Areas of Expertise (10)
Leigh McAlister, the Ed and Molly Smith Chair in Business Administration in the department of marketing at the McCombs School of Business, The University of Texas at Austin is an expert in customer decision making and marketing strategy (the use of customer insight to increase firm value by better meeting customer needs).
She is an influential researcher. Recent evidence of that influence includes her having won the 2003 Journal of Marketing Research O’Dell Award for the most impactful paper published five years earlier, the 2007 and 2011 Davidson Awards for the best paper in Journal of Retailing, and her being a finalist for the 2007 Journal of Marketing MSI/H. Paul Root Award for the paper most likely to impact practice. In 2014 she won the American Marketing Association’s Strategy Interest Group Award for Career Achievement in Strategy Research and she was named the American Marketing Association/McGraw-Hill/Irwin Distinguished Marketing Educator (the highest award given in the field of Marketing). In 2015 she was named an Inaugural Fellow in the American Marketing Association and she won the McCombs School Career Award for Outstanding Research Contributions.
McAlister’s work is published in all of the leading Marketing journals, she is an Associate Editor at Marketing Science and Journal of Marketing, she recently served as Associate Editor of Journal of Marketing Research and she is a member of the Policy Board for the Journal of Consumer Research. She served as Executive Director of the Marketing Science Institute, 2003-2005. Her work has been supported by grants from Procter &Gamble, HEB Grocery Co., 3M, Motorola, Frito-Lay, Philip Morris, Pepsi, Miller, McLane Distributing, and the Marketing Science Institute.
Stanford University: Ph.D., Decision Sciences 1978
Stanford University: M.Sc., Operations Research 1975
University of Oklahoma: Mathematics, B.A. 1972
Media Appearances (4)
Texas Monthly print
Long before Walmart starting pushing into South Texas, H-E-B began studying the company’s success, and it adapted the productivity loop to its own business. “They anticipated Walmart’s arrival and they cut the advantage that Walmart has over every other retail chain,” says Leigh McAlister, a marketing professor at the University of Texas and co-author of Grocery Revolution: The New Focus on the Customer. “H-E-B is six steps ahead of everybody else. South Texas is the only place that Walmart hasn’t been able to just roll into and dominate.”
Research finds reason advertising boosts stock prices for some companies and not others
IU Bloomington Newsroom online
By 2017, total advertising expenditures are expected to reach upwards of $136 billion. While nearly every researcher believes advertising boosts sales, beliefs are mixed regarding its effectiveness on stock price. The paper, “Advertising Effectiveness: The Moderating Effect of Firm Strategy,” with co-authors are Leigh McAlister and Raji Srinivasan, marketing professors at the McCombs School, explains cost leadership strategy firm's advertising will not improve their stock prices.
Advertising Disclosure in Public Filings: Implications for Firm Profitability, Firm Value and Top Management Team Structure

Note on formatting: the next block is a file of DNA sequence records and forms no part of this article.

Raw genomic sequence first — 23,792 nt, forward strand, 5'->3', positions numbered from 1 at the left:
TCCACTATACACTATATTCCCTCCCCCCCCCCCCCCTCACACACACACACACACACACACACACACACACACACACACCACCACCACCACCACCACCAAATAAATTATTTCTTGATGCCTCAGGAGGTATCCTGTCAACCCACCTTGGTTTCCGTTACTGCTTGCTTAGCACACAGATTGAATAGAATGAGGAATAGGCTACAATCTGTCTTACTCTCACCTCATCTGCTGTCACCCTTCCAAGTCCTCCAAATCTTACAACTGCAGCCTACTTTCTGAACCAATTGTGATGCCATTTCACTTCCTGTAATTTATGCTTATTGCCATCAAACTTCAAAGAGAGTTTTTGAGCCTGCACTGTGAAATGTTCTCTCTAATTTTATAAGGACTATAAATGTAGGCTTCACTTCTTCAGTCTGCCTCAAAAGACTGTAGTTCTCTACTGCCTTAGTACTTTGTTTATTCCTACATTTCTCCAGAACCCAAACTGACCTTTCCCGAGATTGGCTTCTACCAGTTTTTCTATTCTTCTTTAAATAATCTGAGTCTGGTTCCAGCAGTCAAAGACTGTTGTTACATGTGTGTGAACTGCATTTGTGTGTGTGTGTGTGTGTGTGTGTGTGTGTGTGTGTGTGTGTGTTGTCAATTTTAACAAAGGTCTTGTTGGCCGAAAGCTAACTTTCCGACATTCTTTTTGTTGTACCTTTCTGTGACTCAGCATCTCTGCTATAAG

Knowledge to Go Webinar online
Webinar recording and presentation slides.
The Cherry-Picker Problem
“Grocery retailers believe cherry pickers exist,” McAlister said. “People report doing it, but it has been hard to tease out of the data. It’s hard to see it.”
Listing of top scholarly works by Leigh McAlister.
In this article, the authors hypothesize that advertising influences firm value for a differentiator because advertising can elaborate the firm’s point of difference into brand equity, thereby building firm value.
The current study examined consumers' moment-to-moment advertisement evaluations by applying a form of principal-components analysis that allows researchers to understand divergence in consumer response and link this divergence to specific elements of the advertisement's storyline.
This research examines whether recommendation signage helps or hinders the consumer when faced with choosing from large product assortments.
Because firms do not publicly report marketing expenditures, most studies of the link between firm value and marketing consider advertising (which is publicly reported for many firms) a proxy for marketing. The authors extend those studies in two ways. First, they broaden the proxy for marketing by considering both advertising and sales force. Second, they offer an explanation for the fact that some studies linking advertising to firm value find a positive relationship, whereas others find a negative relationship.
In this paper, we look beyond ratings to a more comprehensive view of online communications. We consider the sales effect of the volume of positive, negative, and neutral online communications captured by Web crawler technology and classified by automated sentiment analysis.
The article's findings extend prior research that has focused primarily on the effect of marketing initiatives on performance metrics without consideration of systematic risk.
The authors examine how consumers form assortment perceptions in the face of SKU reduction.
Low need for cognition individuals react to the simple presence of a promotion signal whether or not the price of the promoted brand is reduced, but high need for cognition individuals react to a promotion signal only when it is accompanied by a substantive price reduction.
A taxonomy of varied behavior is offered to structure research findings pertaining to the various phenomena termed "variety seeking."
This paper presents a model of individual consumer choice for separate choice occasions.
How product choices are made when there are multiple preferences. Winner of 1978 American Marketing Association Dissertation Award.
Winner of 1978 Journal of Consumer Research/Association of Consumer Research Dissertation Award.